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On Unknowing

Posted by Luke Storms
Luke Storms
Luke is the digital director at Parabola.
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on Tuesday, 04 March 2014
in Practice · 0 Comments

It is not ignorance. Rather, one could say, a particular process of cognition that has little or no use for words. It is part of our heritage at birth, the infant’s first primer. And the young child lives by it, gathering into its growing body and aboriginal heart a cosmography of wonder.

“The corn was orient and immortal wheat, which never should be reaped, nor was ever sown,” says Thomas Traherne of this period. “I thought it had stood from everlasting to everlasting. The dust and stones of the street were as precious gold; the gates were, at first, the end of the world.”

But soon the cluttering mind takes charge and obscures. Unknowing with information. For the ego, while presuming to ape what D.H. Lawrence called the “truth of truth,” is avid, rather, for the truth of fact, relevant or irrelevant, and swells up, bloated, like the frog in the fable, as it records its dossier, the story of its ego-life. It has a name, if not a meaning, for everything and dares without compunction at any moment or on any subject to declare: “I know!”

But what if, in a momentary lapse in its knowing, it should stumble upon Unknowing? On Jalal-uddin Rumi, for instance:

Sell you cleverness and buy bewilderment,
Cleverness is mere opinion, bewilderment is

Or maybe it happens on a  passage in The Four Quartets.

What you do not know is the only thing
you know,
And what you own is what you do not own,
And where you are is where you are not,
Leading to a condition of complete
Costing not less than everything.

Will it have the courage, or even the wish, to pay the price? Throw overboard all the information that Unknowing does not need? Let go and set itself to listen so that the condition of simplicity may arise?

That is not the way of the mind though it is ready to make use of all the Unknowing that, over the aeons, has become manifest.

For instance, it is from Unknowing that all the myths, and, one may say, all religions issue forth and reveal themselves. Not invented but, as it were, summoned.

It is back into unknowing that the mind-stuff of all the burnt libraries of the world repair. Never a page left to turn, but what the spirit of man has once conceived it can conceive again. All that is lost is somewhere.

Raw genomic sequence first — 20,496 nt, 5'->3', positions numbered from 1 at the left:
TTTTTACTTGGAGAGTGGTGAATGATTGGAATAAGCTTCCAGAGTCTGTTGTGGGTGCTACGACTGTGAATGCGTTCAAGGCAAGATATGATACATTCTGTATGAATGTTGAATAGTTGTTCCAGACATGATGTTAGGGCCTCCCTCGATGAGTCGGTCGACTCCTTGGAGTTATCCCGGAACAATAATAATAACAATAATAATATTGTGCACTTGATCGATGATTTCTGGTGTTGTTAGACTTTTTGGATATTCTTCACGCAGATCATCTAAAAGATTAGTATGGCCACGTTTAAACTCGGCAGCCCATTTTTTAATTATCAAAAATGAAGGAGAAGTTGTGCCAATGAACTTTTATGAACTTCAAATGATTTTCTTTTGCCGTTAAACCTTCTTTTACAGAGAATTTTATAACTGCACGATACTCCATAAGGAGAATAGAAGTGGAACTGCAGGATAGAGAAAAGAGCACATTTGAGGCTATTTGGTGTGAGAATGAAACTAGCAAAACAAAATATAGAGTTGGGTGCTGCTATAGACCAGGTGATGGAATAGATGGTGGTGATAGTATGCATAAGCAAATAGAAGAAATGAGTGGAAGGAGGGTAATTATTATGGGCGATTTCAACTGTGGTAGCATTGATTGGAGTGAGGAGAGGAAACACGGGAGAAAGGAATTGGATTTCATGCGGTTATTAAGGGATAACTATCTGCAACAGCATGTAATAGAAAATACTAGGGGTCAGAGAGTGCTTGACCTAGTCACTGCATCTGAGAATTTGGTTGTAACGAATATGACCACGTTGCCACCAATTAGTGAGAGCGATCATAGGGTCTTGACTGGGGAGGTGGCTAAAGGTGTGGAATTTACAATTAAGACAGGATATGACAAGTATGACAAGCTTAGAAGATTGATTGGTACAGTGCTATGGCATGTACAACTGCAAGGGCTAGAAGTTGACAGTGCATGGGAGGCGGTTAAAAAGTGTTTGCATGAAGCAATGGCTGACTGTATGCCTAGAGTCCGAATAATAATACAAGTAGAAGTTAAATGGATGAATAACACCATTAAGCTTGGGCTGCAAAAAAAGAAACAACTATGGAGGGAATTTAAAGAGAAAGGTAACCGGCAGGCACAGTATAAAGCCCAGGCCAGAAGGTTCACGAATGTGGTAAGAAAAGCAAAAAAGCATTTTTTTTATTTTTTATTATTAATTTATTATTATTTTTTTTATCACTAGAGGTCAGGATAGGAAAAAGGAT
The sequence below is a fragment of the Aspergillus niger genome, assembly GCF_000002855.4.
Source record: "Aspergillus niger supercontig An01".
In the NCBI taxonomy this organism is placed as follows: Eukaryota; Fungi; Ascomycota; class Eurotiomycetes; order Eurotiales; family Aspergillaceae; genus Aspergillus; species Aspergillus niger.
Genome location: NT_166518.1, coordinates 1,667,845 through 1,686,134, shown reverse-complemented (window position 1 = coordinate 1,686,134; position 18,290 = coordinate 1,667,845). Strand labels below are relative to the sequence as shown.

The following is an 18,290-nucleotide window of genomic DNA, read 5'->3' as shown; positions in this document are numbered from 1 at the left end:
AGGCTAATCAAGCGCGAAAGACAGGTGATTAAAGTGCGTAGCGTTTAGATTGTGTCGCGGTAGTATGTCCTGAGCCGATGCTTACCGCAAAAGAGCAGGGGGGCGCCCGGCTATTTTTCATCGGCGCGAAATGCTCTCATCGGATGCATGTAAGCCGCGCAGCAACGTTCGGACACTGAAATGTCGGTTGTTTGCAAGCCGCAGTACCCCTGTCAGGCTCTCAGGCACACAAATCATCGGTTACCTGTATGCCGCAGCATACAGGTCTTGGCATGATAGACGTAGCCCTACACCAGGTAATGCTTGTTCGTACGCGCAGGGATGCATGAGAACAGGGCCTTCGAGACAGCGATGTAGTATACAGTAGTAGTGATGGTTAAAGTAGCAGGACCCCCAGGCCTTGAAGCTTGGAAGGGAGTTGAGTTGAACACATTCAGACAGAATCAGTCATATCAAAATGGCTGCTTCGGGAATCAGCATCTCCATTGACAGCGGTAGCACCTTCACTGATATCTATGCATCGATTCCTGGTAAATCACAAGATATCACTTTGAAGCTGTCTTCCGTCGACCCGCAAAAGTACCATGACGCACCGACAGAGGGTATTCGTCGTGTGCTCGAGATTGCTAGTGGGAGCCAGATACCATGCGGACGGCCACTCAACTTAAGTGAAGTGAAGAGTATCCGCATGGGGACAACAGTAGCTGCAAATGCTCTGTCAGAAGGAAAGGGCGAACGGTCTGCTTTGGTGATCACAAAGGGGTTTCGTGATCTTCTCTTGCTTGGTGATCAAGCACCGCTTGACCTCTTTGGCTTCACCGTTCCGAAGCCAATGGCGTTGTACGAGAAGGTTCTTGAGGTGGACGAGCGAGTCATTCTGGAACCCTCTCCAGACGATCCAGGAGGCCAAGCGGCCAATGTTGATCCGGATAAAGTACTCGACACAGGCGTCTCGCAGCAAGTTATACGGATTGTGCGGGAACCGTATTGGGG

Destroy the world, you men of the atoms, and Unknowing will retain the pattern. “Trust that which belongs to the universe itself,” says the Tao, “From that there will be no escape.”

Unknowing, if one can be open and vulnerable, will take us down to the very deeps of knowing, not informing the mind but coursing through the whole body, artery and vein–provided one can thrust aside what the world calls common sense, that popular lumpen wisdom that prevents the emerging of the numinous.

Unknowing needs that a man be in a certain state of grace, playful, artless, inwardly aquitted of opinion, not at all as children are but rather as fools or saints.

One thinks of Ryokan of Zen, playing hide-and-seek with the village children, secreting himself behind a woodpile, monkish sleeves drawn over his head. The game was soon over and the players called home but Ryokan still stayed hidden and when found next morning by a brother monk who asked him what he was doing, an eye peeped out from under the sleeve.

“Hush! Don’t speak so loudly. The children will find me!” said Ryokan.

Or again, when thieves ransacked his house, Ryokan was at pains to thank them for leaving him the moon at the window.

We, too, in the West, have our quota of fools–Kasperle, walking forever through the world, his old grandmother on his back, the crocodile always at his heel, the abyss always before him. He lives with danger, safely, like the Fool of the Tarot, that zero of the pack, the nought, the nothing what, when added to any other number, inevitable exalts it.

And we must not forget St. Francis who called the ass and the mouse his brothers and sang songs with the birds. Nor St. Catherine of Alexandria, the saint invoked by learned men, those mighty scholars who, being ignorant of the Unknowing, have need of such patronage.

And what about the fairy tales, diminutive kith and kin of the myths, in which, coming as they do from the same ancestral stock, Unknowers abound? Think of the third of those ubiquitous three brothers. He is always the simpleton, the one who, aware that he has little wit and needs help, is humble enough to accept advice from the frog, the dwarf, or the little old woman which the elder brothers have spurned. And help never fails to come to him from the cauldron of Unknowing, the treasure, the princess, the cup from the well of the Water of Life.

But it is not only story or in calendar that Unknowers are to be found.They appear among us in the streets and in the fields, their feet are upon the mountains–lunatics, lovers, and poets in their train; Blake seeing angels preening their wings in the trees, and singing songs on his deathbed; the Sufi camel-driver whose very toes cried “Allah!”; the centipede, who, when asked by the one-legged man “How do you manage all those legs?” replied “I do not manage them.”